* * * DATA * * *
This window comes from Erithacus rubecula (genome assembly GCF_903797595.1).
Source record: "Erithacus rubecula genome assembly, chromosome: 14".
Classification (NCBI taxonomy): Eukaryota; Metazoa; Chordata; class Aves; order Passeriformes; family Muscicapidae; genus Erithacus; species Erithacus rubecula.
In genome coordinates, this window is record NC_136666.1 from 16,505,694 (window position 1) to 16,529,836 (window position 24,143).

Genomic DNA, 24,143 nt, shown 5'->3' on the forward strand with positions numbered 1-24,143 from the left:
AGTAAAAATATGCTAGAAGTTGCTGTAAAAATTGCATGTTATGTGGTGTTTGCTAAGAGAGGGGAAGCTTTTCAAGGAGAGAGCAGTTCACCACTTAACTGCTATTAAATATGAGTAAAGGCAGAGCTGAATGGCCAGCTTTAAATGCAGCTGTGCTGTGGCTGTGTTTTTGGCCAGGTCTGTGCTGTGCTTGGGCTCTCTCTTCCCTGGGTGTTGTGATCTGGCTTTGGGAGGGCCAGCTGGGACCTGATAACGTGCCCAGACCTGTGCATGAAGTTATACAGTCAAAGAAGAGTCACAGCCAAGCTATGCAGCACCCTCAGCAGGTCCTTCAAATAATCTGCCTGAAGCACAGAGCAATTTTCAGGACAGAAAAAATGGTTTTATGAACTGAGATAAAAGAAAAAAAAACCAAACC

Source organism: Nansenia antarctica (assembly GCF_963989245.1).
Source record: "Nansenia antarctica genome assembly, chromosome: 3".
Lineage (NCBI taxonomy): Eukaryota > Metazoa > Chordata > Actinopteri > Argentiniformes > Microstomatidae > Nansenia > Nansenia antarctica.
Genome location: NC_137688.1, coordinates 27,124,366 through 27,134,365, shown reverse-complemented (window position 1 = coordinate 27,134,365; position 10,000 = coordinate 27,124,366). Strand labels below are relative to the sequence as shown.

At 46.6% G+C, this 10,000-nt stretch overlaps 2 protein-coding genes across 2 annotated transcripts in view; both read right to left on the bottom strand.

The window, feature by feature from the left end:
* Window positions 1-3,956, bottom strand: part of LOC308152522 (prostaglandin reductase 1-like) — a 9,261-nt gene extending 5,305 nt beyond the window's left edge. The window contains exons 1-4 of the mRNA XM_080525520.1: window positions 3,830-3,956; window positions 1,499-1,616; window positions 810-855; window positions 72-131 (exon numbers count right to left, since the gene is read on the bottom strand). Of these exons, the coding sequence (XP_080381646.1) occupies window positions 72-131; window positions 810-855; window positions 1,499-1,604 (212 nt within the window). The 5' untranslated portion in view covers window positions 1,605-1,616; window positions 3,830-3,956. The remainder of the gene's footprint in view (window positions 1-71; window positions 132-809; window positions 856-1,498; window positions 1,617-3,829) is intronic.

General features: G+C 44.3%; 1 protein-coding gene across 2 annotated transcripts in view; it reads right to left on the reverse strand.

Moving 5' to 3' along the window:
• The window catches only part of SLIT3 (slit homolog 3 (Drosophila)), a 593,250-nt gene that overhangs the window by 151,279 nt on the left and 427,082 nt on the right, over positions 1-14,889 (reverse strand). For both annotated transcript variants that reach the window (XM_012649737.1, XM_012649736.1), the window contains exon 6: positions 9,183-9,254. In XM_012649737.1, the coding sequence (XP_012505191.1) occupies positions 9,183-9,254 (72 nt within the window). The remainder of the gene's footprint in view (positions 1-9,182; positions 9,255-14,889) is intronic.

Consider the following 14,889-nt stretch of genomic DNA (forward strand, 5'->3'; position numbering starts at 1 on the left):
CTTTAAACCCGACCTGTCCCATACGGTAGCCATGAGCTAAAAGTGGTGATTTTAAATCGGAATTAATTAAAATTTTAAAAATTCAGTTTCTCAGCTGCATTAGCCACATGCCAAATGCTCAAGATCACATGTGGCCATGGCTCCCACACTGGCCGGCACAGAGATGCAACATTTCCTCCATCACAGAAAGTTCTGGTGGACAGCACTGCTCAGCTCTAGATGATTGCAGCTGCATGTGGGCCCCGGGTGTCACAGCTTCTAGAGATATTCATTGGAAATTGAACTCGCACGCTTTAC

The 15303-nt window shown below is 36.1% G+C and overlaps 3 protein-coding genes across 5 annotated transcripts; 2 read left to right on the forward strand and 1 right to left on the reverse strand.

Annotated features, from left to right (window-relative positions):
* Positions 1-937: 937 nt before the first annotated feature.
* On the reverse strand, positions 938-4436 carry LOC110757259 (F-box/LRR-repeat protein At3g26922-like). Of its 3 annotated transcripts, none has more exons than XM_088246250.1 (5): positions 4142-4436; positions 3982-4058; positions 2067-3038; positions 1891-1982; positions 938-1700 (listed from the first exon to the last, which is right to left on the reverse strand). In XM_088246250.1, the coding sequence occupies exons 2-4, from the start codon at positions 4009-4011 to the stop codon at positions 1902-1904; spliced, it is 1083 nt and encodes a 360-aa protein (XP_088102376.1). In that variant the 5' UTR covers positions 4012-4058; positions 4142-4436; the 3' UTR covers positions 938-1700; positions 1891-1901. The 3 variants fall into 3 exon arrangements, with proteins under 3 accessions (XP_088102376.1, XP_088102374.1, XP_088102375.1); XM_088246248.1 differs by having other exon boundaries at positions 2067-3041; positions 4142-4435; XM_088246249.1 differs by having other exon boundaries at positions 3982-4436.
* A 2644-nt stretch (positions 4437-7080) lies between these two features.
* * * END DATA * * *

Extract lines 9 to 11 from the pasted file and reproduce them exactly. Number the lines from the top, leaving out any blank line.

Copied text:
Lineage (NCBI taxonomy): Eukaryota > Metazoa > Chordata > Actinopteri > Argentiniformes > Microstomatidae > Nansenia > Nansenia antarctica.
Genome location: NC_137688.1, coordinates 27,124,366 through 27,134,365, shown reverse-complemented (window position 1 = coordinate 27,134,365; position 10,000 = coordinate 27,124,366). Strand labels below are relative to the sequence as shown.

At 46.6% G+C, this 10,000-nt stretch overlaps 2 protein-coding genes across 2 annotated transcripts in view; both read right to left on the bottom strand.